Bravo to Sigal Samuel, Rafael Yuste and Vox for publishing a short, visionary start to what we hope is a broad-based discussion as we move from memory lane to the memory superhighway!
4 new rights we may need enshrined in law
Several countries are already pondering how to handle “neurorights.” In Chile, two bills that would make brain data protection a human right will come before parliament for a vote in November, thanks in part to the advocacy of neuroscientist Rafael Yuste. In Europe, the OECD is expected this year to release a new set of principles for regulating the use of brain data.
1. The right to cognitive liberty
You shouldhave the right to freely decide you want to use a given neurotechnology or to refuse it.
In China, the government is already mining data from some employees’ brains by having them wear caps that scan their brainwaves for depression, anxiety, rage, or fatigue. “If your employer wants you to wear an EEG headset to monitor your attention levels, that might qualify as a violation of the cognitive liberty principle,” Ienca said, because even if you’re told that wearing the device is optional, you’ll probably feel implicit pressure to do so since you don’t want to be at a competitive disadvantage.
He added that the US military is also looking into neurotechnologies to make soldiers more fit for duty. Down the line, that could include ways to make them less empathetic and more belligerent. Soldiers may be pressured to accept interventions.
“There is already military-funded research to see if we can monitor decreases in attention levels and concentration, with hybrid BCIs that can ‘read’ deficits in attention levels and ‘write’ to the brain to increase alertness through neuromodulation. There are DARPA-funded projects that attempt to do so,” Ienca said, referring to the Defense Department’s advanced research agency.
2. The right to mental privacy
You shouldhave the right to seclude your brain data or to publicly share it.
Ienca emphasized that neurotechnology has huge implications for law enforcement and government surveillance. “If brain-reading devices have the ability to read the content of thoughts,” he said, “in the years to come governments will be interested in using this tech for interrogations and investigations.”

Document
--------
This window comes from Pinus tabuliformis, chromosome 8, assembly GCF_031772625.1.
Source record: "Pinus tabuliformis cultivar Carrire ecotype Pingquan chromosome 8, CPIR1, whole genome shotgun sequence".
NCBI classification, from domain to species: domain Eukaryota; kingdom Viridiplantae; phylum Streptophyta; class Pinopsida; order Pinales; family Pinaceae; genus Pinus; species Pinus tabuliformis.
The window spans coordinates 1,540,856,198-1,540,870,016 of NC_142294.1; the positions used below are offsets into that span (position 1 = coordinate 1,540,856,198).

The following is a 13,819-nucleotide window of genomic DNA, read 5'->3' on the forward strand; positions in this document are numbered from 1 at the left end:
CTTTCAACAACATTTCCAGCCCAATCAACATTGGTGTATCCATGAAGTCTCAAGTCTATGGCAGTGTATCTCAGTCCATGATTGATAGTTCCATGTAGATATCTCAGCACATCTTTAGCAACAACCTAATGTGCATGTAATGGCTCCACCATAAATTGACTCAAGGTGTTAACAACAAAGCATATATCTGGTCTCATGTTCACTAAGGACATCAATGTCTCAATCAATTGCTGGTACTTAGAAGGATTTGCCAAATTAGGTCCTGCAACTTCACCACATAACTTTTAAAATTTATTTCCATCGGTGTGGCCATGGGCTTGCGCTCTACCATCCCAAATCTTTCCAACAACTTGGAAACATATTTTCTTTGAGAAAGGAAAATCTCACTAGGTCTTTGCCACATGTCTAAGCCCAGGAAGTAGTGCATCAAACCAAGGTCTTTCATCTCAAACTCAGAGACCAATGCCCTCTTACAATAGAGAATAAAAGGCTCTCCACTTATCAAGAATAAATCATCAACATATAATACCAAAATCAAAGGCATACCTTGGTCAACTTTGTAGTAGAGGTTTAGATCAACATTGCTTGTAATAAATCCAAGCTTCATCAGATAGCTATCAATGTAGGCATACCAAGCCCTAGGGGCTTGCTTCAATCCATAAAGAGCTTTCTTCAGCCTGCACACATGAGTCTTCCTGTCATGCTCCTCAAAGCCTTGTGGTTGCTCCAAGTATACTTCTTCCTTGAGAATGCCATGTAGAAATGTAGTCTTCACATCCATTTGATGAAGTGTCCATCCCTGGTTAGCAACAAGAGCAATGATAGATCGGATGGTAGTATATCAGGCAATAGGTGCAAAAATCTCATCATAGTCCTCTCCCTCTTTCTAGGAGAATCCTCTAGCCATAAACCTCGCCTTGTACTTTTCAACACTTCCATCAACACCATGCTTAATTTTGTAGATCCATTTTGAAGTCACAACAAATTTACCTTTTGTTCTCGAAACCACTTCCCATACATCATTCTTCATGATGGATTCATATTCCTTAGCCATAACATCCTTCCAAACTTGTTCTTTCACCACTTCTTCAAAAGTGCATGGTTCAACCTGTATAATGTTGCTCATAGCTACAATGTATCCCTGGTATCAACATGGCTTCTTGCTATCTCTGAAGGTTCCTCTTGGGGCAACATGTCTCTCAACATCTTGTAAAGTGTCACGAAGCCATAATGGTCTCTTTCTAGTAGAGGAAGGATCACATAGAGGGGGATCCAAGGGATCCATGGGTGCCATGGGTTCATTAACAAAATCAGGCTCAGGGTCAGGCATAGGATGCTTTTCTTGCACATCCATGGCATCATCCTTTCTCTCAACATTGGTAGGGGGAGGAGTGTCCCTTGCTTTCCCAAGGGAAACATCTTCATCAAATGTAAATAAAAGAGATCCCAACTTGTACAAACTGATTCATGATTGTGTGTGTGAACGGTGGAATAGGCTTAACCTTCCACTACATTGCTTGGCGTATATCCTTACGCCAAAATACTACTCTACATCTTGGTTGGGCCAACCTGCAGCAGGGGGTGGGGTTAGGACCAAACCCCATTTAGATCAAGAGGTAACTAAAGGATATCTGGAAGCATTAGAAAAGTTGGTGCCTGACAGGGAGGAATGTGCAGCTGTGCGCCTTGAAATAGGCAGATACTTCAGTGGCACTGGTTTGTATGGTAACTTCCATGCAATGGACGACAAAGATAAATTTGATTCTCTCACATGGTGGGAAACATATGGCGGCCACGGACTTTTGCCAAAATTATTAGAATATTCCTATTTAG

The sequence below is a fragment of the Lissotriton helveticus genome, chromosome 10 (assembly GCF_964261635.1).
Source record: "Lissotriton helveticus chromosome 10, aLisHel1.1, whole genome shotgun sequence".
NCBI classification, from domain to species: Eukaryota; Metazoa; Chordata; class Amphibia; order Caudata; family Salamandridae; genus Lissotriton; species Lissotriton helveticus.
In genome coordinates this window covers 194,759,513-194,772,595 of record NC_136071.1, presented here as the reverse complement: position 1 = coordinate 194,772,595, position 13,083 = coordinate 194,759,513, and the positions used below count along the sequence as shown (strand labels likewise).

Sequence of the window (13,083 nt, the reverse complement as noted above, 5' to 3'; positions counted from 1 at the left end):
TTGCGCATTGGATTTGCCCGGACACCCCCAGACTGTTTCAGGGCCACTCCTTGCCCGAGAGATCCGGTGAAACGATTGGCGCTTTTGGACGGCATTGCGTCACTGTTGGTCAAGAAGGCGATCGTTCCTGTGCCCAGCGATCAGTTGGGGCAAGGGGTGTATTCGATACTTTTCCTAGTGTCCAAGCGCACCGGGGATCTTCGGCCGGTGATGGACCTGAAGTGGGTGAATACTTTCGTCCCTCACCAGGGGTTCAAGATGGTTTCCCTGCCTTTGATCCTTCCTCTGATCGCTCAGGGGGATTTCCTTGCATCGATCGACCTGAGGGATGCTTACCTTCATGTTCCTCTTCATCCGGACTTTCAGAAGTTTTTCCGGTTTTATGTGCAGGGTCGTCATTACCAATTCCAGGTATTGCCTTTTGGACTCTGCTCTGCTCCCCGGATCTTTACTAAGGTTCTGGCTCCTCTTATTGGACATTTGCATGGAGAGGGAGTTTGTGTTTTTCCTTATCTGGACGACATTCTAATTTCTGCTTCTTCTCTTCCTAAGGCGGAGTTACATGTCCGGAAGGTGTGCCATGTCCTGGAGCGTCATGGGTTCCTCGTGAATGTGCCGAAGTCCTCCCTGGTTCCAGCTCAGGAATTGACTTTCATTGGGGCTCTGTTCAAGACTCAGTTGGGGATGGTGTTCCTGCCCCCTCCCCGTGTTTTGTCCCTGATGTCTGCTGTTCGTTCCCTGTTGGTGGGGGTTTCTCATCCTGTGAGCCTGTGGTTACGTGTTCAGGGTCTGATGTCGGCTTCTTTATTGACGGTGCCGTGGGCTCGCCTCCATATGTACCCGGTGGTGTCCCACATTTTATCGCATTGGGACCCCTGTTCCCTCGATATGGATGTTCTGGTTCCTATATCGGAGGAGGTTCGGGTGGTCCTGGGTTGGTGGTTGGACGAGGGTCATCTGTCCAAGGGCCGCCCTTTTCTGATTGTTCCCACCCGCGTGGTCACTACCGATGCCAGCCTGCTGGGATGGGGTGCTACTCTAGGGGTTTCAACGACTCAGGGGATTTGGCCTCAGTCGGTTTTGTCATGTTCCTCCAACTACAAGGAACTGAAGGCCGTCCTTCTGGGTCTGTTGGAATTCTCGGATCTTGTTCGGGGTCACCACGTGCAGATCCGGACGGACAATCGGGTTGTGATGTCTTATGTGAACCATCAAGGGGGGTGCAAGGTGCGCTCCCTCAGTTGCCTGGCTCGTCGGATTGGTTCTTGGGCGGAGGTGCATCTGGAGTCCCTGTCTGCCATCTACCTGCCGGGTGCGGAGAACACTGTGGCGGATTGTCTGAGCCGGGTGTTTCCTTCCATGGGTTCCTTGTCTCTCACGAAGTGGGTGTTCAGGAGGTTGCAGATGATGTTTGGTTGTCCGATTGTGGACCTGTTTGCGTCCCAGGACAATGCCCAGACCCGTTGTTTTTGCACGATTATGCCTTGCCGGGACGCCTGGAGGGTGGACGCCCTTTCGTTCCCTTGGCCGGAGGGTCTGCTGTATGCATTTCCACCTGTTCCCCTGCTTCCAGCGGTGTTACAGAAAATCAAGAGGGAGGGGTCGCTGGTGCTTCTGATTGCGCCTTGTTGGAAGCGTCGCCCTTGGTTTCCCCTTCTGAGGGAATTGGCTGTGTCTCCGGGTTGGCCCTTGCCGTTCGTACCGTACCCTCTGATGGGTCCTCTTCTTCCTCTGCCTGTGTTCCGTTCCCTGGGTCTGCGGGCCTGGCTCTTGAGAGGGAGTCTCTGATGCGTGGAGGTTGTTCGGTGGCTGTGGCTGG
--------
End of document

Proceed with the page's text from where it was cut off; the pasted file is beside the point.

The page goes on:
The right to remain silent and the principle against self-incrimination — enshrined in the US Constitution — could become meaningless in a world where the authorities are empowered to eavesdrop on your mental state without your consent.
It’s a scenario reminiscent of the sci-fi movie Minority Report, in which a special police unit called the PreCrime Division identifies and arrests murderers before they commit their crimes.
3. The right to mental integrity (ie no- “brainjacking”_
You shouldhave the right not to be harmed physically or psychologically by neurotechnology.
BCIs equipped with a “write” function can enable new forms of brainwashing, theoretically enabling all sorts of people to exert control over our minds: religious authorities who want to indoctrinate people, political regimes that want to quash dissent, terrorist groups seeking new recruits.
What’s more, devices like those being built by Facebook and Neuralink may be vulnerable to hacking. What happens if you’re using one of them and a malicious actor intercepts the Bluetooth signal, increasing or decreasing the voltage of the current that goes to your brain — thus making you more depressed, say, or more compliant?
Neuroethicists refer to that as brainjacking. “This is still hypothetical, but the possibility has been demonstrated in proof-of-concept studies,” Ienca said, adding, “A hack like this wouldn’t require that much technological sophistication.”
4. The right to psychological continuity
You shouldhave the right to be protected from alterations to your sense of self that you did not authorize.
In one study, an epileptic woman who’d been given a BCI came to feel such a radical symbiosis with it that, she said, “It became me.” Then the company that implanted the device in her brain went bankrupt and she was forced to have it removed. She cried, saying, “I lost myself.”
Ienca said that’s an example of how psychological continuity can be disrupted not only by the imposition of a neurotechnology but also by its removal. “This is a scenario in which a company is basically owning our sense of self,” he said.
Another threat to psychological continuity comes from the nascent field of neuromarketing, where advertisers try to figure out how the brain makes purchasing decisions and how to nudge those decisions along. The nudges operate below the level of conscious awareness, so these noninvasive neural interventions can happen without us even knowing it. One day a neuromarketing company is testing a subliminal technique; the next, you might find yourself preferring product A over product B without quite being sure why.
Consumer advocate organizations have raised the alarm about neuromarketing. Jeff Chester, the executive director of the Center for Digital Democracy, has said that adult advertising should be regulated “if the advertising is now purposely designed to bypass those rational defenses” that formerly allowed us to discern what’s true and untrue.
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